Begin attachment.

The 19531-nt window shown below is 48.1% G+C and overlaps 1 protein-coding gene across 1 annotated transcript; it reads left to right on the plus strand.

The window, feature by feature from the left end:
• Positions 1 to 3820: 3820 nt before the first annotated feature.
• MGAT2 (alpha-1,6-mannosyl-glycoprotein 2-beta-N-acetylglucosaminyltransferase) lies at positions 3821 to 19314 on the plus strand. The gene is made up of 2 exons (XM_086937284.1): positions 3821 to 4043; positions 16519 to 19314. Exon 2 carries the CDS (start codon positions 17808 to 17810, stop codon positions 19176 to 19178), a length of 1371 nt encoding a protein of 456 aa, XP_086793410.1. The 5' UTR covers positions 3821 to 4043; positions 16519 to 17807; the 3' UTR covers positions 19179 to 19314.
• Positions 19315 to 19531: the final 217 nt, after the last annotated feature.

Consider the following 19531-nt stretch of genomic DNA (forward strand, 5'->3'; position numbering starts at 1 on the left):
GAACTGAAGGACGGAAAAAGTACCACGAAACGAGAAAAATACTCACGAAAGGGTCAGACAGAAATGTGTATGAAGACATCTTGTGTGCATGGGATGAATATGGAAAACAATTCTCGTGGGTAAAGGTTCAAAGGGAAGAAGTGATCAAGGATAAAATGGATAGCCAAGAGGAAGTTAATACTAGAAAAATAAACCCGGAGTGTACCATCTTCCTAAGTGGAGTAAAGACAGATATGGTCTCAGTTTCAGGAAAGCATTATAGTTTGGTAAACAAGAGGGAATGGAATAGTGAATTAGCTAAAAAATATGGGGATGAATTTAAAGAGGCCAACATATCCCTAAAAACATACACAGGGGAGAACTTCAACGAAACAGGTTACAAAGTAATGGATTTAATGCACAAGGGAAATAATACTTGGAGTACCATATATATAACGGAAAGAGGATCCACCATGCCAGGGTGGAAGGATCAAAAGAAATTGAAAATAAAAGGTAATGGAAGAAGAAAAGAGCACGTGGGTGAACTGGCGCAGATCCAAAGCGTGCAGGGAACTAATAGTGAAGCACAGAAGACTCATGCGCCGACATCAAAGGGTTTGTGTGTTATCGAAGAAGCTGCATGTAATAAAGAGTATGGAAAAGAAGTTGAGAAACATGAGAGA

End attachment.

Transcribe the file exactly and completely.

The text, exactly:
The 19531-nt window shown below is 48.1% G+C and overlaps 1 protein-coding gene across 1 annotated transcript; it reads left to right on the plus strand.

The window, feature by feature from the left end:
• Positions 1 to 3820: 3820 nt before the first annotated feature.
• MGAT2 (alpha-1,6-mannosyl-glycoprotein 2-beta-N-acetylglucosaminyltransferase) lies at positions 3821 to 19314 on the plus strand. The gene is made up of 2 exons (XM_086937284.1): positions 3821 to 4043; positions 16519 to 19314. Exon 2 carries the CDS (start codon positions 17808 to 17810, stop codon positions 19176 to 19178), a length of 1371 nt encoding a protein of 456 aa, XP_086793410.1. The 5' UTR covers positions 3821 to 4043; positions 16519 to 17807; the 3' UTR covers positions 19179 to 19314.
• Positions 19315 to 19531: the final 217 nt, after the last annotated feature.

Consider the following 19531-nt stretch of genomic DNA (forward strand, 5'->3'; position numbering starts at 1 on the left):
GAACTGAAGGACGGAAAAAGTACCACGAAACGAGAAAAATACTCACGAAAGGGTCAGACAGAAATGTGTATGAAGACATCTTGTGTGCATGGGATGAATATGGAAAACAATTCTCGTGGGTAAAGGTTCAAAGGGAAGAAGTGATCAAGGATAAAATGGATAGCCAAGAGGAAGTTAATACTAGAAAAATAAACCCGGAGTGTACCATCTTCCTAAGTGGAGTAAAGACAGATATGGTCTCAGTTTCAGGAAAGCATTATAGTTTGGTAAACAAGAGGGAATGGAATAGTGAATTAGCTAAAAAATATGGGGATGAATTTAAAGAGGCCAACATATCCCTAAAAACATACACAGGGGAGAACTTCAACGAAACAGGTTACAAAGTAATGGATTTAATGCACAAGGGAAATAATACTTGGAGTACCATATATATAACGGAAAGAGGATCCACCATGCCAGGGTGGAAGGATCAAAAGAAATTGAAAATAAAAGGTAATGGAAGAAGAAAAGAGCACGTGGGTGAACTGGCGCAGATCCAAAGCGTGCAGGGAACTAATAGTGAAGCACAGAAGACTCATGCGCCGACATCAAAGGGTTTGTGTGTTATCGAAGAAGCTGCATGTAATAAAGAGTATGGAAAAGAAGTTGAGAAACATGAGAGA